An adult may need legal protections in a variety of situations. An individual who has reached 18 years of age may have a lifelong disability and since their parents no longer have responsibility or power to care for a disabled person who has become an independent adult by law, protections must be put in place. An older person may be showing signs of dementia. An adult of any age may become vulnerable because of an accidental injury or a serious illness.
Each of these scenarios has similarities as well as unique circumstances. Colorado guardianship and conservatorship laws may provide good options for personal and financial protections. Other legal vehicles present alternative safety nets such as medical powers of attorney, financial powers of attorney, trusts, representative payees for Social Security benefits, protective orders and others. Availability may depend on whether the person has the mental capacity to appoint someone to a position of responsibility or to create a legal vehicle. Otherwise, a family member or other interested person can take legal action to protect the vulnerable person’s interests.
A person seeking appointment as a guardian or conservator for a loved one begins with filing a petition in state court for a protective proceeding. The same person may not be both guardian and conservator for the same vulnerable person. The incapacitated person is called the respondent (to the petition) and has the right to their own attorney.
Should there be no appropriate person among family or friends, if the person has sufficient financial means, a private, professional guardian or conservator may be retained for either role. At the time of this writing, there is a public guardianship program in Colorado for people who need protection, but do not have anyone to act and cannot afford a private guardian.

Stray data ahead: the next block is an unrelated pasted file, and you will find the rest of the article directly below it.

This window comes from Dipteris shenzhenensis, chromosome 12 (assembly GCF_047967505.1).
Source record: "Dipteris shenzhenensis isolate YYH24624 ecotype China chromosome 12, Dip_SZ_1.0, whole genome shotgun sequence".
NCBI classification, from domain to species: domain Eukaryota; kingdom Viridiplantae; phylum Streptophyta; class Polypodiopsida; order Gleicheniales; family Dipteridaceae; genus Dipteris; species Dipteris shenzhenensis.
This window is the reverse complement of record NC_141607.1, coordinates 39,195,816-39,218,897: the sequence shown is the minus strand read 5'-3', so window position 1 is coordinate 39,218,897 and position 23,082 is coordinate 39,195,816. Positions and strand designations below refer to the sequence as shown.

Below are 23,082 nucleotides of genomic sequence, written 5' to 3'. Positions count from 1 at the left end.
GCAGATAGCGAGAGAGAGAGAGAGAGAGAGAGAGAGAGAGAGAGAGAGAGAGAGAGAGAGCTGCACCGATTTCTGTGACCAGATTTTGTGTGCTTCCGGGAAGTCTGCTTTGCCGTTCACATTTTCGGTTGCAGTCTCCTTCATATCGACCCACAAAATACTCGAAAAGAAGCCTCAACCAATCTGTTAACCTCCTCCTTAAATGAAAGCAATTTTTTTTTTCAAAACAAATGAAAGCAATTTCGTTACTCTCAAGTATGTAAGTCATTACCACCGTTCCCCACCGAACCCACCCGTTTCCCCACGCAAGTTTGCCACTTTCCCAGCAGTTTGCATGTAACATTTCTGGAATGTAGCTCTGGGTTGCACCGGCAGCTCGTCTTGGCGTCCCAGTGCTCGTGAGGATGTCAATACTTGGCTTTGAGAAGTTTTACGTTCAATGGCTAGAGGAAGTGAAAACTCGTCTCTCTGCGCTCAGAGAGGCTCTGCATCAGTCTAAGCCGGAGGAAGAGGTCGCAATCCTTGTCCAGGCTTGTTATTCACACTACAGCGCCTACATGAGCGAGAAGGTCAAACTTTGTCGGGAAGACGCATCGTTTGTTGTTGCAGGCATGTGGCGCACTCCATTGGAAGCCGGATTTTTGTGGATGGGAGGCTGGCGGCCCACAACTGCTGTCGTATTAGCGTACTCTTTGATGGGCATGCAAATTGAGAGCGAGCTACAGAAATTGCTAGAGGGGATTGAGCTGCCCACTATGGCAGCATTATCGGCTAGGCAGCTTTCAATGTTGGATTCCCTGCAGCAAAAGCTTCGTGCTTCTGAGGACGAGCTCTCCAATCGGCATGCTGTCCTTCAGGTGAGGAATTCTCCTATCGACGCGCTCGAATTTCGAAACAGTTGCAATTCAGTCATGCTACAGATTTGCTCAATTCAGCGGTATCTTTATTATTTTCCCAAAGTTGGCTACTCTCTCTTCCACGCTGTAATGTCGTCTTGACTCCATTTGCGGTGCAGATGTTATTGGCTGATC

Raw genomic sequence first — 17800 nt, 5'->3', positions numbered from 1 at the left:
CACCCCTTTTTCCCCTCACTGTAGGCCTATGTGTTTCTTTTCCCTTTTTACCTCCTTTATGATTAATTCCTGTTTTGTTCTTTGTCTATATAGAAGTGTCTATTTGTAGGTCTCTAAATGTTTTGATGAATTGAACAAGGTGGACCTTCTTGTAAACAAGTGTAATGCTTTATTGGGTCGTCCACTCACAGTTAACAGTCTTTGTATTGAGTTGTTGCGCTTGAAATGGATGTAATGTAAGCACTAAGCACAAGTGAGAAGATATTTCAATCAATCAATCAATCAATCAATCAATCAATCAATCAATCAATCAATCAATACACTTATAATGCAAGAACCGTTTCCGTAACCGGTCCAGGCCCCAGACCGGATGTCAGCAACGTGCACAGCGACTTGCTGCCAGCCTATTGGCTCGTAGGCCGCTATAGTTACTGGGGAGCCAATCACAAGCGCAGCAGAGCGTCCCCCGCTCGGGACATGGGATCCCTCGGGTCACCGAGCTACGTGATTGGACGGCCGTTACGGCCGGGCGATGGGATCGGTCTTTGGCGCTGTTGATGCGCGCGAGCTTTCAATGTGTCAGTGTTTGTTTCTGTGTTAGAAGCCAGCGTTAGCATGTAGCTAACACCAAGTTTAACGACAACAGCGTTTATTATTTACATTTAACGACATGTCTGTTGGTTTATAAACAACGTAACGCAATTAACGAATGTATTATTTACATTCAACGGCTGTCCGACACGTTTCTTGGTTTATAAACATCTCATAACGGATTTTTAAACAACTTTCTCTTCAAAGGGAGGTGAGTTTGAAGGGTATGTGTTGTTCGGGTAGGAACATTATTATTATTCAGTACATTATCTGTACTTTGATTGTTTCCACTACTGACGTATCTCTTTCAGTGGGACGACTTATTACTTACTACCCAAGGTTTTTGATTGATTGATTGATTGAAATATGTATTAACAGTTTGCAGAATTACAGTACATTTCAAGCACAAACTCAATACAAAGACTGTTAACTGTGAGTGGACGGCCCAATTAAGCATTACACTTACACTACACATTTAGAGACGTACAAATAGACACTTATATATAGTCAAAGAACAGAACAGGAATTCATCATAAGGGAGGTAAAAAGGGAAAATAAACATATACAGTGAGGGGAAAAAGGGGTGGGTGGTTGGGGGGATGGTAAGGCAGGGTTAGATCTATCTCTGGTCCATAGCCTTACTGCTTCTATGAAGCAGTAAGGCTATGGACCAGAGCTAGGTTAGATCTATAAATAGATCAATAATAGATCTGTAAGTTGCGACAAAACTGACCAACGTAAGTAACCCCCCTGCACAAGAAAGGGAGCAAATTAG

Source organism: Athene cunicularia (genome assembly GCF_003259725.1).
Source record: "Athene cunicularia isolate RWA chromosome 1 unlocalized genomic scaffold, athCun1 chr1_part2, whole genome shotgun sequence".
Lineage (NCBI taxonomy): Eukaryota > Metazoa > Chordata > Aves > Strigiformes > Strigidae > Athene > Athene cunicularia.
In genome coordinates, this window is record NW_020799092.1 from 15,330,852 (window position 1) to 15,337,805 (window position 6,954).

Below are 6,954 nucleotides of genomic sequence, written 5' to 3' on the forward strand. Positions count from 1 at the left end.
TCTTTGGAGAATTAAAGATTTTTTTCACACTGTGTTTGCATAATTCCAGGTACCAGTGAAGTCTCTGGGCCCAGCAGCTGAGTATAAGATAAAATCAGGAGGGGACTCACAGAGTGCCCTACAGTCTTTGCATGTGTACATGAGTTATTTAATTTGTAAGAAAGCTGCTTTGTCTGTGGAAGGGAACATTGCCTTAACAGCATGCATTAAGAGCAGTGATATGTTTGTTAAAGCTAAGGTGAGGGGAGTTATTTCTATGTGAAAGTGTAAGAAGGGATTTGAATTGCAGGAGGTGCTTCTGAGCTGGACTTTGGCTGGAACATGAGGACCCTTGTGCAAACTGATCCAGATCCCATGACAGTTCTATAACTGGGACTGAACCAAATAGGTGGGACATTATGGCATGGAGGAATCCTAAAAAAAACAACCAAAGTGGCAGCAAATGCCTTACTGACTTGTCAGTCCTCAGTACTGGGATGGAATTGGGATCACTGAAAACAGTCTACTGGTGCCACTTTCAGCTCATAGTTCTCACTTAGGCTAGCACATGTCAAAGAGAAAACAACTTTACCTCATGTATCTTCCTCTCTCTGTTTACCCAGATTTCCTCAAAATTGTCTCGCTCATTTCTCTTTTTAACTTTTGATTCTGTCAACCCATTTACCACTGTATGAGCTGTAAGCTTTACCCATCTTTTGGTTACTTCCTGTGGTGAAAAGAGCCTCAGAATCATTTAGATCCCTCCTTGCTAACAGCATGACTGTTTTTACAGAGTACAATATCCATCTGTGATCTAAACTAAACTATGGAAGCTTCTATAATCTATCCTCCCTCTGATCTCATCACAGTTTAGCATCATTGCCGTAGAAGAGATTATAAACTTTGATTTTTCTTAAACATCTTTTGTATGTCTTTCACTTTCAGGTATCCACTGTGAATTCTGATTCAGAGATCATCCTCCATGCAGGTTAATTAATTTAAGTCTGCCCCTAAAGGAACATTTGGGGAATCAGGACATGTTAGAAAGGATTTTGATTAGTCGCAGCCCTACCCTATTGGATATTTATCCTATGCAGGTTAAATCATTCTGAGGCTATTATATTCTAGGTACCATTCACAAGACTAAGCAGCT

Colorado law allows an emergency guardianship for up to 60 days, a temporary guardianship for up to six months or a permanent guardianship (unless properly removed). The court may appoint a person to be a limited guardian without full powers if that level of protection is appropriate for the ward.
A Colorado guardian has the power and responsibility to oversee the ward’s medical, physical and emotional health and to see that daily personal, residential, educational and vocational needs are met. The guardian should try to get input from the ward if possible in making decisions and should maintain regular contact with the ward, their caregivers and service providers.
A conservator’s responsibility is to preserve, invest or use the protected person’s assets and money as well as business interests. It may be appropriate to provide for the person’s needs, pay bills, make investments or otherwise act in their best financial interests.
The court may appoint a limited conservator if management of only certain assets or aspects of financial or business interests is required. For example, the conservator may only have the power to run the protected person’s business or to use their checking account to pay household and medical bills. Another option is a special conservator appointed only to accomplish a single transaction like a transfer of real estate.
All guardians and conservators must complete and file reports with the court initially and annually. They are fiduciaries responsible for acting with loyalty and in protected persons’ best interests and to use reasonable, prudent judgment in carrying out their responsibilities. A lawyer can provide guidance and information needed for the guardian or conservator to perform their duties according to the law.